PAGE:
Little Girl, Big Problem

BY MICHELLE RUCKS & TOM KINNANE Feb. 25, 2019 LITTLE GIRL, BIG PROBLEM Dealer installs custom system to address child’s health concerns Some times you meet someone and just do not know where the story will go. Rocky Mountain Water Conditioning was fortunate to be allowed to set up a table and sign at a local home and ranch store in suburban Denver. We had the opportunity to speak with some locals about their water quality. One young woman we spoke with was concerned about her water quality—specifically hardness—and we scheduled a time to come speak with her.  During our presentation a few weeks later, I determined her water characteristics to be the following: Total dissolved solids (TDS): 133 ppm;  Hardness: 5 grains per gal;  pH: 7.5; and Chlorine: 0.2 ppm.  At first glance, aside from the hardness, the water was not challenging. After my tests and our discussion about how we could address the water issues, it became clear to the customer that the system would not only soften the water, but reduce certain metals. She shared that her young daughter is not able to excrete metals as most of us do, and the metals build up in her body. She also has cerebral palsy, so the elimination of any unhealthy variables always is beneficial.  We are an authorized Hague Quality Water Intl. independent dealership and Hague’s equipment, specifically its technologically advanced design features, allows us to customize our systems to address specific water quality issues. The customer focused on this fact and asked us to modify one of our standard configurations to address a broader spectrum of metals. The compartmentalized design of our systems allows us to use multiple media in a single tank to address a number of issues. This generally is not possible, but can result in significant space savings and reduce client costs. The customer asked me to research ways to reduce other metals in their water supply. Since moving to Colorado from Indiana, her daughter’s metals test results had returned much higher than previous tests. I began to research how different media could reduce different metals.  Once my research was complete, I sent the customer a proposed design that would reduce a wide spectrum of metals, including copper, lead, barium, fluoride, nitrate, nitrite, molybdenum, strontium and vanadium. The Trouble With Metals In “Toxicity, Mechanism and Health Effects of Some Heavy Metals” by Monisha Jaishankar, Tenzin Tseten, Naresh Anbalagan, Blessy B. Mathew and Krishnamurthy N. Beeregowda, the authors state that heavy metals “[i]n small amounts they are required for maintaining good health but in larger amounts they can become toxic or dangerous. Heavy metal toxicity can lower energy levels and damage the functioning of the brain, lungs, kidney, liver, blood composition and other important organs. Long-term exposure can lead to gradually progressing physical, muscular, and neurological degenerative processes that imitate diseases such as multiple sclerosis, Parkinson’s disease, Alzheimer’s disease and muscular dystrophy. Repeated long-term exposure of some metals and their compounds may even cause cancer. The […]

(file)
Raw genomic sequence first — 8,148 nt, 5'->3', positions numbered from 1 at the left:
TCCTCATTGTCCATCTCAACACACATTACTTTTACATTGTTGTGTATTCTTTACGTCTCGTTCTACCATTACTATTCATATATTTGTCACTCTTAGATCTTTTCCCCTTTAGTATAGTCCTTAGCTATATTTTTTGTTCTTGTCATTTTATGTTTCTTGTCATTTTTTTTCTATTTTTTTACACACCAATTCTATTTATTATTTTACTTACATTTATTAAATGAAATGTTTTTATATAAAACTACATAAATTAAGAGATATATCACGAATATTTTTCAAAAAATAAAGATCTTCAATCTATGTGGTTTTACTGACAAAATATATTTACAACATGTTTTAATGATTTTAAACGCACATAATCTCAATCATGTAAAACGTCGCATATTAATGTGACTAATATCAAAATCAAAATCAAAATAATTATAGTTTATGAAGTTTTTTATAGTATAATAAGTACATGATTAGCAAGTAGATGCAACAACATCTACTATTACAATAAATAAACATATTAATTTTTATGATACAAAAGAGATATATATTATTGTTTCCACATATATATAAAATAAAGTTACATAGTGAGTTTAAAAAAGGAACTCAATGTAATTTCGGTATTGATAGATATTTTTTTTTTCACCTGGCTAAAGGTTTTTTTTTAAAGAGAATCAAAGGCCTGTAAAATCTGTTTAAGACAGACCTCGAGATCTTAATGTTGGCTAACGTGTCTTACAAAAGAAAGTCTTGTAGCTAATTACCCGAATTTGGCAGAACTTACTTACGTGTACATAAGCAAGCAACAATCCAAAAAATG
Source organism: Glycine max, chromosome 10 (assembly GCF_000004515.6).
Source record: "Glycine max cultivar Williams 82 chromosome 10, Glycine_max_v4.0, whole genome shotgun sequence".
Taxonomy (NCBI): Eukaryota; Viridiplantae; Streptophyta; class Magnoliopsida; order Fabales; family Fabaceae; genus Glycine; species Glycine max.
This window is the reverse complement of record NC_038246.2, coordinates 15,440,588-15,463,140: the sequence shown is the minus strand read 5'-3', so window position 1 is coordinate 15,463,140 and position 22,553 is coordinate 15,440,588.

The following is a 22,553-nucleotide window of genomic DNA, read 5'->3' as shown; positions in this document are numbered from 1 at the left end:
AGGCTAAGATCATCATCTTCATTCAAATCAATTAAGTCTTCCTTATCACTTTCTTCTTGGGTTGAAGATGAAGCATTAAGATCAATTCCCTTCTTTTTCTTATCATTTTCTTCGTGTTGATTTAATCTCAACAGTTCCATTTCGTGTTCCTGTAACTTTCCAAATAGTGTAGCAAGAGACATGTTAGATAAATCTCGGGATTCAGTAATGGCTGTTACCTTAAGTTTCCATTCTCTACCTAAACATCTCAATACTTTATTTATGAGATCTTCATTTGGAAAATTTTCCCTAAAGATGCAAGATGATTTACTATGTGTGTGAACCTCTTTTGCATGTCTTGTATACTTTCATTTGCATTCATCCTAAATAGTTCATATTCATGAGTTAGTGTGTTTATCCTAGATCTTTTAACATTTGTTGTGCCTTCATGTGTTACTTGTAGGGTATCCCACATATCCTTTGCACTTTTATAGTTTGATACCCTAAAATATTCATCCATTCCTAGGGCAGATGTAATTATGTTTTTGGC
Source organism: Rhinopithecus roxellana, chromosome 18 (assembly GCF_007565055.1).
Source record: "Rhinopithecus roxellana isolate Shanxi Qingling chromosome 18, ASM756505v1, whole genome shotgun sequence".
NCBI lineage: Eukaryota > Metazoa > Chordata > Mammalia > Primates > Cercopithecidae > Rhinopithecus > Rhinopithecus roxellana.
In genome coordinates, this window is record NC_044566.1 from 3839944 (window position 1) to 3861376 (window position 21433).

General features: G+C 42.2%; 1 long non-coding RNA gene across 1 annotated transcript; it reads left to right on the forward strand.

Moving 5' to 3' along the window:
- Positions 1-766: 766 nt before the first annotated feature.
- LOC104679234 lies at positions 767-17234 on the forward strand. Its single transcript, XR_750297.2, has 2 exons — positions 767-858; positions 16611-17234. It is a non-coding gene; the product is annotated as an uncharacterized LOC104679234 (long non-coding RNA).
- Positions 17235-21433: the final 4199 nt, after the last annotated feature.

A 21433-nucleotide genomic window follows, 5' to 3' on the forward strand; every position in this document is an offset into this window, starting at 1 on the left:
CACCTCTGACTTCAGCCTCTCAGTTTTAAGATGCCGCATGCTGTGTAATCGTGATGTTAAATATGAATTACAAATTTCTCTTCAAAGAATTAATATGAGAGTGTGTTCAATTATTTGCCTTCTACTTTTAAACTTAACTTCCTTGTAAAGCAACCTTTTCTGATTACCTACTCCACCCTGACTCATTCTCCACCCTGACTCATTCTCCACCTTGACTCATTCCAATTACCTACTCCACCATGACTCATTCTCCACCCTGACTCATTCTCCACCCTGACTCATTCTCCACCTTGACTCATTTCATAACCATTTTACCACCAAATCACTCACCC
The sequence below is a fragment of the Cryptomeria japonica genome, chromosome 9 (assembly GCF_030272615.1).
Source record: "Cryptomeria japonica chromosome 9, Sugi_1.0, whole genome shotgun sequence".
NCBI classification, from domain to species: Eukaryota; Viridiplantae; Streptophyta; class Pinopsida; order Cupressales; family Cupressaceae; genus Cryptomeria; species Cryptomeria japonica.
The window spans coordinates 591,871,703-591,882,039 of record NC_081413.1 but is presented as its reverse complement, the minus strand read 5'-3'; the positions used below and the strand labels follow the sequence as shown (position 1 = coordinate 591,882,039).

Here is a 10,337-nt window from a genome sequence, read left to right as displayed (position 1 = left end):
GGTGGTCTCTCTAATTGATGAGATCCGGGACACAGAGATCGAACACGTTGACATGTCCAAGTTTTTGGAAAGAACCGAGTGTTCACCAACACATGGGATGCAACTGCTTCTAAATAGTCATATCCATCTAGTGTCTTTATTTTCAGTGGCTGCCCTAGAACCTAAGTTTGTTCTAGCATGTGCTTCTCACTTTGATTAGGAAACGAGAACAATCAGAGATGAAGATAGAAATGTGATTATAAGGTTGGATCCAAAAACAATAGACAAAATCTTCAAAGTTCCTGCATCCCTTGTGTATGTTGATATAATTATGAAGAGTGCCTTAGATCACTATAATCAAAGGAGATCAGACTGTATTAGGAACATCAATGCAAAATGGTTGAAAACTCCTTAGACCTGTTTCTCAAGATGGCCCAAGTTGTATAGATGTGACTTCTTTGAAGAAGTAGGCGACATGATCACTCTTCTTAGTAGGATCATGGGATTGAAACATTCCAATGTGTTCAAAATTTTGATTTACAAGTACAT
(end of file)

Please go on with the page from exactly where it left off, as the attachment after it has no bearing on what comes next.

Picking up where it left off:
Did You REALLY Drink That?

Picture this: I come over with a shovel and dig a hole in your yard until I hit water. I put a screen on the end to keep the big chunks of dirt out (most people don’t like to chew their water), then I put a lid on it with a small hole in the middle and hand you a long straw. Take a sip? I doubt it. Now, I have some guys with a big drill on a truck dig a really deep hole, put a lining in the whole (the straw) with a screen on it (again, at least to keep the big chunks out), put a lid on it and run a hose to your house. Take a sip? Sure! That’s your well water now.  Now this: You have municipal water. I drop a strand of spaghetti in the water at the treatment plant. You turn on your tap. The spaghetti winds its way through pipes big and small, old and new, past tree roots, leaks and bio-film (really interesting stuff that builds up in water lines), then out it drips from your tap right into your hand. Go ahead, pop it in your mouth! No? Why not? You don’t hesitate to drink the water it was in!  We are very cavalier about our water quality. We just assume (hope really) that something as basic as our water — vital and necessary — will actually be healthy. Unless we are buying a new home almost none of us ever has our well tested (frequently required by lenders to protect their investment — not you). If no lender is involved there may be no testing. The EPA recommends annual well testing (pediatric groups recommend twice annual well tests in homes with small children). Similarly, there are contaminants in municipal water supplies that you may be sensitive to and may not want to drink. Yet, annual water quality reports, which the US EPA requires water utilities to issue, frequently line the insides of trash cans and recycling bins without ever having been read. But there are things like lead, chromium-6, radium, Per- and polyfluoroalkyl substances (PFAS), chlorine, chloramines and fluoride, to name a few, that can produce adverse health effects under certain circumstances. There things that are not even tested for, such as pharmaceuticals and pesticides, and other contaminants that could adversely affect your health, that are simply too expensive to test for or remove. More often than not, if the water is cold, doesn’t smell or have junk floating in it, we gulp it down in blissful ignorance. The Water Quality Association (WQA) recommends implementing “Final Barrier Technology” to protect yourself and family (for more information or call us at 888-741-1711 or 303-728-4899). WQA defines Final Barrier Technology as devices and systems installed at the point of water use — your drinking water. Typically, it’s the least expensive part of any water treatment system. On municipal water, a point-of-use Final Barrier system can often be used alone, […]